Glutathione is a small molecule made up of three amino acids, which exists in almost every cell of the body. However, Glutathione, must be generated within the cell from its precursors before it can work effectively in the body. The presence of glutathione is required to maintain the normal function of the immune system. It is known to play a critical role in the multiplication of lymphocytes (the cells that mediate specific immunity) which occurs in the development of an effective immune response.
While all cells in the human body are capable of synthesizing glutathione, liver glutathione synthesis has been shown to be essential. Following birth, mice with genetically-induced loss of GCLC (i.e., GSH synthesis) only in the liver die within 1 month of birth. The biosynthesis pathway for glutathione is found in some bacteria, like cyanobacteria and proteobacteria, but is missing in many other bacteria. Most eukaryotes synthesize glutathione, including humans, but some do not, such as Leguminosae, Entamoeba, and Giardia. The only archaea that make glutathione are halobacteria.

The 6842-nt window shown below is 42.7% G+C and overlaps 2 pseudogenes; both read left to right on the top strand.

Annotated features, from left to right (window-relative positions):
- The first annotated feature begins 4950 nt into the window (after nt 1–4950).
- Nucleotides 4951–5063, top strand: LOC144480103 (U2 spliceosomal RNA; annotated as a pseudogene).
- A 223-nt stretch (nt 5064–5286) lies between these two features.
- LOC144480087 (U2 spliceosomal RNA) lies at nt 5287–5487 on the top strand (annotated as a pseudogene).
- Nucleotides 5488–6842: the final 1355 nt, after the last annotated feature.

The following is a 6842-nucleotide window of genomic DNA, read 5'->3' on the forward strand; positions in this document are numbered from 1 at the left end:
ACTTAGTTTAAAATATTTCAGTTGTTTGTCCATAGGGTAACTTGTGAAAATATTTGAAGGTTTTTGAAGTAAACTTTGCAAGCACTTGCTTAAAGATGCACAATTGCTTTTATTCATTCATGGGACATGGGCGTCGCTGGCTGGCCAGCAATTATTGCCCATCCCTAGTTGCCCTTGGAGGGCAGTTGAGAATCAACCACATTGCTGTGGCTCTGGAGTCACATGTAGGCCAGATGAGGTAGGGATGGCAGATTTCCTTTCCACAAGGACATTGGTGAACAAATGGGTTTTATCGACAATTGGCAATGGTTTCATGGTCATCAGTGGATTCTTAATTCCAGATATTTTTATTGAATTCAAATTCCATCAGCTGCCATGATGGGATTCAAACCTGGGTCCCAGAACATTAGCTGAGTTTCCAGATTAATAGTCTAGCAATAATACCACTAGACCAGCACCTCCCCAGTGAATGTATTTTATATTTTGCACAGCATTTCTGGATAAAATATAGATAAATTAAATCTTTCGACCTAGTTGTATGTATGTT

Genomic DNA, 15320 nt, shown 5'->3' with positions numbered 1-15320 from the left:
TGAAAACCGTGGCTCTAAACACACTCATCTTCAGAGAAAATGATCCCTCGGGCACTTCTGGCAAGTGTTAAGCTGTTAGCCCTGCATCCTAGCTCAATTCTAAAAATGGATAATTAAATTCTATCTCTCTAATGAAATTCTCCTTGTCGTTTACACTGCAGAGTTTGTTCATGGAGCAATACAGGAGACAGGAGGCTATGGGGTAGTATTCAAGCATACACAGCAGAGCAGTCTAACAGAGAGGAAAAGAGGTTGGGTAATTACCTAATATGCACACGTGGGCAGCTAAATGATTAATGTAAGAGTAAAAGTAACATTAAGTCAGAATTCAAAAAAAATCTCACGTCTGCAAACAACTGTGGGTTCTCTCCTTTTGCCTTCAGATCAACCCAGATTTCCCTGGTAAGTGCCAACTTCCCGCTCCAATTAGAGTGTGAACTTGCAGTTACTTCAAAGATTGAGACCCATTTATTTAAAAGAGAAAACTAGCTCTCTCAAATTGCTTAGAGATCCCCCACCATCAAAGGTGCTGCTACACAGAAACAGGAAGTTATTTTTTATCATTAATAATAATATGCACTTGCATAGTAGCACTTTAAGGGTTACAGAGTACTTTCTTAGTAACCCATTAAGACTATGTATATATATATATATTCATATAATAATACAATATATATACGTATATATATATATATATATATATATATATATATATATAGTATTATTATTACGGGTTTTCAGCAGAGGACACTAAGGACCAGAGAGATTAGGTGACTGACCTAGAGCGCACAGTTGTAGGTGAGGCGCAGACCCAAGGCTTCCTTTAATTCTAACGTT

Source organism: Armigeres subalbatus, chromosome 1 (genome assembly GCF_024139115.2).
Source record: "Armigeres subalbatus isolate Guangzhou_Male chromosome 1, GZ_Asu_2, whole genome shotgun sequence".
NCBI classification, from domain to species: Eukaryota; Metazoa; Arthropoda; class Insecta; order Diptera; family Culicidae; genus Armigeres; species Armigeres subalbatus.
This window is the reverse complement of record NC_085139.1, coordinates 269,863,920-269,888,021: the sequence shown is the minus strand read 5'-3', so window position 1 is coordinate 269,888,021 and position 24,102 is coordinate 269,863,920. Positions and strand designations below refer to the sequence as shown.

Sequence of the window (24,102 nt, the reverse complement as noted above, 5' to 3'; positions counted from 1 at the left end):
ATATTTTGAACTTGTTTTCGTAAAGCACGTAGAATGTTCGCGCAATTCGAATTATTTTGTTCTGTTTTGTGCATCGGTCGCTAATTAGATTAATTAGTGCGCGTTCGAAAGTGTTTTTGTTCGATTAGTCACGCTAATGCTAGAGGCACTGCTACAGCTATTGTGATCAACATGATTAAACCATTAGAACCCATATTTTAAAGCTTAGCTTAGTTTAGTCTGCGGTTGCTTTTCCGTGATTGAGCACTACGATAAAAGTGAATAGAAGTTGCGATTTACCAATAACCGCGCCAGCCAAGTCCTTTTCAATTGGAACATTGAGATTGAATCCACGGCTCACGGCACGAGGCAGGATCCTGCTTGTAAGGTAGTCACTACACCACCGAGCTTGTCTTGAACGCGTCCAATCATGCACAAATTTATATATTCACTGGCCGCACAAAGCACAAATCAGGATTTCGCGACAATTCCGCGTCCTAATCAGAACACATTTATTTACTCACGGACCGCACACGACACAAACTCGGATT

Glutathione maintains proper oxidation-reduction (redox) potential inside cells. Redox affects the oxidation state of sulfur in enzymes, and thus affects the rates of biochemical reactions in cells. It also scavenges peroxides and oxidizing free radicals directly and also serves as the basis for the antioxidant network. Glutathione stores and transports cysteine throughout the body.
Glutathione exists in reduced and oxidized states. In the reduced state, the thiol group of cysteine is able to donate a reducing equivalent to other unstable molecules, such as reactive oxygen species. In donating an electron, glutathione itself becomes reactive, but readily reacts with another reactive glutathione to form glutathione disulfide. Such a reaction is possible due to the relatively high concentration of glutathione in cells. GSH can be regenerated from GSSG by the enzyme glutathione reductase.